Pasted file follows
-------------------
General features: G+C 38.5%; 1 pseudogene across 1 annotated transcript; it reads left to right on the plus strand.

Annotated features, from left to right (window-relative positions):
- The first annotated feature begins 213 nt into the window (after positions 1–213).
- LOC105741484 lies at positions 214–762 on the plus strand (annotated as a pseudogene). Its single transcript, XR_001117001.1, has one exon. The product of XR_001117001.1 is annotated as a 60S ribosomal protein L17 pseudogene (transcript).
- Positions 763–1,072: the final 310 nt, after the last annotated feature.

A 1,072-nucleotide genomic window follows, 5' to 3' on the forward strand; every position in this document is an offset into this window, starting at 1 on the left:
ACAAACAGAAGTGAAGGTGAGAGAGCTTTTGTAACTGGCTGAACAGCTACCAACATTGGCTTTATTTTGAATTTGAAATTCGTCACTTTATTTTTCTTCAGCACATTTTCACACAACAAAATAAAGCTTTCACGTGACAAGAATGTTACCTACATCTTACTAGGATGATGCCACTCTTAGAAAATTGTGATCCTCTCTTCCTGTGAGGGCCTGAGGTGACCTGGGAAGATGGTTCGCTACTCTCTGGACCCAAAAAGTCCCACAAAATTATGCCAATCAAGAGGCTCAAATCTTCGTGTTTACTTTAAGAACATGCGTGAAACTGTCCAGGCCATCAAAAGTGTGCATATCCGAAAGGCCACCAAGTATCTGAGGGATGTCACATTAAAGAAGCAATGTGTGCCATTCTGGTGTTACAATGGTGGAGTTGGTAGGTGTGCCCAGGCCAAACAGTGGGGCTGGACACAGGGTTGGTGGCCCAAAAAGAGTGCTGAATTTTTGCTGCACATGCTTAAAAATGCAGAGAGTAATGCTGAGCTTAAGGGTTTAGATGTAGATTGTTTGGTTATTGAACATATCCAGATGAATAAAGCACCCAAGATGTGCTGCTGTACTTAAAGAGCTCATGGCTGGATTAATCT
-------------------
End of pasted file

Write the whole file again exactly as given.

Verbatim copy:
General features: G+C 38.5%; 1 pseudogene across 1 annotated transcript; it reads left to right on the plus strand.

Annotated features, from left to right (window-relative positions):
- The first annotated feature begins 213 nt into the window (after positions 1–213).
- LOC105741484 lies at positions 214–762 on the plus strand (annotated as a pseudogene). Its single transcript, XR_001117001.1, has one exon. The product of XR_001117001.1 is annotated as a 60S ribosomal protein L17 pseudogene (transcript).
- Positions 763–1,072: the final 310 nt, after the last annotated feature.

A 1,072-nucleotide genomic window follows, 5' to 3' on the forward strand; every position in this document is an offset into this window, starting at 1 on the left:
ACAAACAGAAGTGAAGGTGAGAGAGCTTTTGTAACTGGCTGAACAGCTACCAACATTGGCTTTATTTTGAATTTGAAATTCGTCACTTTATTTTTCTTCAGCACATTTTCACACAACAAAATAAAGCTTTCACGTGACAAGAATGTTACCTACATCTTACTAGGATGATGCCACTCTTAGAAAATTGTGATCCTCTCTTCCTGTGAGGGCCTGAGGTGACCTGGGAAGATGGTTCGCTACTCTCTGGACCCAAAAAGTCCCACAAAATTATGCCAATCAAGAGGCTCAAATCTTCGTGTTTACTTTAAGAACATGCGTGAAACTGTCCAGGCCATCAAAAGTGTGCATATCCGAAAGGCCACCAAGTATCTGAGGGATGTCACATTAAAGAAGCAATGTGTGCCATTCTGGTGTTACAATGGTGGAGTTGGTAGGTGTGCCCAGGCCAAACAGTGGGGCTGGACACAGGGTTGGTGGCCCAAAAAGAGTGCTGAATTTTTGCTGCACATGCTTAAAAATGCAGAGAGTAATGCTGAGCTTAAGGGTTTAGATGTAGATTGTTTGGTTATTGAACATATCCAGATGAATAAAGCACCCAAGATGTGCTGCTGTACTTAAAGAGCTCATGGCTGGATTAATCT